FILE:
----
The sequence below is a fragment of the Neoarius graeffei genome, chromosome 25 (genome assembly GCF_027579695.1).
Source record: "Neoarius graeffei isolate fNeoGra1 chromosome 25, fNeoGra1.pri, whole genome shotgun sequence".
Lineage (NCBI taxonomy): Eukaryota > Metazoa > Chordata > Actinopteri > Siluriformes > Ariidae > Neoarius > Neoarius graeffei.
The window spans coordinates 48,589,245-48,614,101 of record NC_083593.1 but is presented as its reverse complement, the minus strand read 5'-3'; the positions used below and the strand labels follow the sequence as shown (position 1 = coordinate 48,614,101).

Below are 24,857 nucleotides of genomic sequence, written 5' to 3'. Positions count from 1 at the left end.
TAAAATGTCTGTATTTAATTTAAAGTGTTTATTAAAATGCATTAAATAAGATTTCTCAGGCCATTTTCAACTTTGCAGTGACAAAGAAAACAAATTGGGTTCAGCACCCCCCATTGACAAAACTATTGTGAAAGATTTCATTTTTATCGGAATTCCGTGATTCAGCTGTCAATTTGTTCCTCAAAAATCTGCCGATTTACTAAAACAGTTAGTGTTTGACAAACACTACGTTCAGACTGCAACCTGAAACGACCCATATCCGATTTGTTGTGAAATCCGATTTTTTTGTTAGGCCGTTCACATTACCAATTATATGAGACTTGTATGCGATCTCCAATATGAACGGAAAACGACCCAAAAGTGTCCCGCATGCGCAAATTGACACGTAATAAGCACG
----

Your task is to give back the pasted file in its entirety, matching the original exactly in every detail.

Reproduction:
The sequence below is a fragment of the Neoarius graeffei genome, chromosome 25 (genome assembly GCF_027579695.1).
Source record: "Neoarius graeffei isolate fNeoGra1 chromosome 25, fNeoGra1.pri, whole genome shotgun sequence".
Lineage (NCBI taxonomy): Eukaryota > Metazoa > Chordata > Actinopteri > Siluriformes > Ariidae > Neoarius > Neoarius graeffei.
The window spans coordinates 48,589,245-48,614,101 of record NC_083593.1 but is presented as its reverse complement, the minus strand read 5'-3'; the positions used below and the strand labels follow the sequence as shown (position 1 = coordinate 48,614,101).

Below are 24,857 nucleotides of genomic sequence, written 5' to 3'. Positions count from 1 at the left end.
TAAAATGTCTGTATTTAATTTAAAGTGTTTATTAAAATGCATTAAATAAGATTTCTCAGGCCATTTTCAACTTTGCAGTGACAAAGAAAACAAATTGGGTTCAGCACCCCCCATTGACAAAACTATTGTGAAAGATTTCATTTTTATCGGAATTCCGTGATTCAGCTGTCAATTTGTTCCTCAAAAATCTGCCGATTTACTAAAACAGTTAGTGTTTGACAAACACTACGTTCAGACTGCAACCTGAAACGACCCATATCCGATTTGTTGTGAAATCCGATTTTTTTGTTAGGCCGTTCACATTACCAATTATATGAGACTTGTATGCGATCTCCAATATGAACGGAAAACGACCCAAAAGTGTCCCGCATGCGCAAATTGACACGTAATAAGCACG